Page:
Software Enablement is Critical to IoT & Embedded Processor Value

by Daniel Mandell | 10/16/2014


The value of an embedded processor is increasingly defined by its supporting software development tools and platforms, according to a recently published study by VDC Research. The most important selection criteria for embedded processors, according to VDC’s findings, is the availability of programming tools and software (see exhibit). The Internet of Things (IoT) will accelerate this trend as design teams wrestle with implementing often newfound low-power connectivity on systems that are generally more complex. Mitigating software development efforts is therefore an increasingly vital trait of embedded and IoT processor solutions.


Software development solutions are available from a variety of ecosystem players including processor vendors, core IP licensors, ISVs, and more. In fact, software enablement is a major component to the success of embedded processor market share leaders like Freescale, Intel, and Renesas. Freescale, for example, provides a variety of development tools tailored for its processor product families in addition to specific applications and functionality such as automotive and wireless connectivity. Software development capabilities are a major factor for third-party core architectures as well, as each has their own homegrown solutions supported by ecosystem partners. As a result, ARM, Imagination Technologies, and Intel have all made dramatic investments into their respective ecosystems for tooling, programming environments, OSs, middleware, and other software over the past several years.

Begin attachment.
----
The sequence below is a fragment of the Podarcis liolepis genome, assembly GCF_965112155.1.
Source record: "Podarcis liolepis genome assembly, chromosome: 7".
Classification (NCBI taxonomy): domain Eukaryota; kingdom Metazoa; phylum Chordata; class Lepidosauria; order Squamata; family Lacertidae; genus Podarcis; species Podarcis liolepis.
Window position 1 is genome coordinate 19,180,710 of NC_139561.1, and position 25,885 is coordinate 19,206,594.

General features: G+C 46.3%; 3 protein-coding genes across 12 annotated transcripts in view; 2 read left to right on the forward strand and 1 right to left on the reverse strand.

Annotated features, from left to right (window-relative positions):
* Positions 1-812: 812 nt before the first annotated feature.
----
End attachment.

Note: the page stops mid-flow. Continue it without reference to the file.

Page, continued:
Use and support of integrated development environments (IDEs) and more sophisticated software/systems engineering tools has grown in parallel with the increasing end-user requirements for more robust software stacks. Currently offered/supported by the majority of embedded processor vendors, IDEs help aggregate and centralize vendors’ development tools and other resources such as SDKs, application notes, sample programs, and more. "We expect it will become more critical for these vendors to extend the breadth of their offerings to incorporate other tools such as system configuration and automated testing tools," says VDC analyst Dan Mandell. "Embedded software requires the greatest distribution of development costs and resources for today’s projects and is a major opportunity for which processor vendors can add value/differentiation, attract new customers, and/or pursue new markets."

Embedded hardware suppliers have been forced to evolve from pushing devices to supporting comprehensive solutions. Beyond the core metrics of price and performance, software takes precedence among processor selection criteria. IDEs in particular have become a common battleground for swaying influence on purchasing decisions. Processor vendors will need to continue building their software expertise and support to encapsulate more end-user requirements and, ultimately, sell more hardware.

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